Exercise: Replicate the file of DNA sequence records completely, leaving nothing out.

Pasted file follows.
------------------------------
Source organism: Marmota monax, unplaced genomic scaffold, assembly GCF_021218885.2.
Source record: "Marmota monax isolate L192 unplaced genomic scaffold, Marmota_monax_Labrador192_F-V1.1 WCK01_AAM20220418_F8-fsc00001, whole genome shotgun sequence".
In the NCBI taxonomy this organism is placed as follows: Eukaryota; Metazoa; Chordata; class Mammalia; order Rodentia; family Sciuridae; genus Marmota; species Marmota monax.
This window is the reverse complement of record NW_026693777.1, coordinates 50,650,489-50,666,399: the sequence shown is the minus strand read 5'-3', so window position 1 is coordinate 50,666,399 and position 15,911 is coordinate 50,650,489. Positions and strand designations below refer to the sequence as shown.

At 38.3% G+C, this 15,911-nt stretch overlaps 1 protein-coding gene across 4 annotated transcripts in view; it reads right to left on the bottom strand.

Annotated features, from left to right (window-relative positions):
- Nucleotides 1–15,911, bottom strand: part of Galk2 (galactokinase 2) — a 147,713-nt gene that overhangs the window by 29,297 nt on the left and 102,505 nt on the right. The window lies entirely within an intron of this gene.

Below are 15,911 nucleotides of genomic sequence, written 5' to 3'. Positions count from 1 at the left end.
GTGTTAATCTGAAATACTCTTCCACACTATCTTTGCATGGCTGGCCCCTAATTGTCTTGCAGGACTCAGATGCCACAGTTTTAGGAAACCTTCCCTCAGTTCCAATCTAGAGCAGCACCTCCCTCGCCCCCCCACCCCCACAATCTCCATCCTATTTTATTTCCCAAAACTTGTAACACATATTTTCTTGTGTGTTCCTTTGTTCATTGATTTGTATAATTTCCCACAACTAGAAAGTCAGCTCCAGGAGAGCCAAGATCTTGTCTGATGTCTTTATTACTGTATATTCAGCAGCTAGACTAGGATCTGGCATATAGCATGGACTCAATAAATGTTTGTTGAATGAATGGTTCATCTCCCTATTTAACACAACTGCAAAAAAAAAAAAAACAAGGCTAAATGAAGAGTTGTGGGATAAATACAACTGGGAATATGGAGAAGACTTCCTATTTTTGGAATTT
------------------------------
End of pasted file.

Source organism: Marmota monax, unplaced genomic scaffold, assembly GCF_021218885.2.
Source record: "Marmota monax isolate L192 unplaced genomic scaffold, Marmota_monax_Labrador192_F-V1.1 WCK01_AAM20220418_F8-fsc00001, whole genome shotgun sequence".
In the NCBI taxonomy this organism is placed as follows: Eukaryota; Metazoa; Chordata; class Mammalia; order Rodentia; family Sciuridae; genus Marmota; species Marmota monax.
This window is the reverse complement of record NW_026693777.1, coordinates 50,650,489-50,666,399: the sequence shown is the minus strand read 5'-3', so window position 1 is coordinate 50,666,399 and position 15,911 is coordinate 50,650,489. Positions and strand designations below refer to the sequence as shown.

At 38.3% G+C, this 15,911-nt stretch overlaps 1 protein-coding gene across 4 annotated transcripts in view; it reads right to left on the bottom strand.

Annotated features, from left to right (window-relative positions):
- Nucleotides 1–15,911, bottom strand: part of Galk2 (galactokinase 2) — a 147,713-nt gene that overhangs the window by 29,297 nt on the left and 102,505 nt on the right. The window lies entirely within an intron of this gene.

Below are 15,911 nucleotides of genomic sequence, written 5' to 3'. Positions count from 1 at the left end.
GTGTTAATCTGAAATACTCTTCCACACTATCTTTGCATGGCTGGCCCCTAATTGTCTTGCAGGACTCAGATGCCACAGTTTTAGGAAACCTTCCCTCAGTTCCAATCTAGAGCAGCACCTCCCTCGCCCCCCCACCCCCACAATCTCCATCCTATTTTATTTCCCAAAACTTGTAACACATATTTTCTTGTGTGTTCCTTTGTTCATTGATTTGTATAATTTCCCACAACTAGAAAGTCAGCTCCAGGAGAGCCAAGATCTTGTCTGATGTCTTTATTACTGTATATTCAGCAGCTAGACTAGGATCTGGCATATAGCATGGACTCAATAAATGTTTGTTGAATGAATGGTTCATCTCCCTATTTAACACAACTGCAAAAAAAAAAAAAACAAGGCTAAATGAAGAGTTGTGGGATAAATACAACTGGGAATATGGAGAAGACTTCCTATTTTTGGAATTT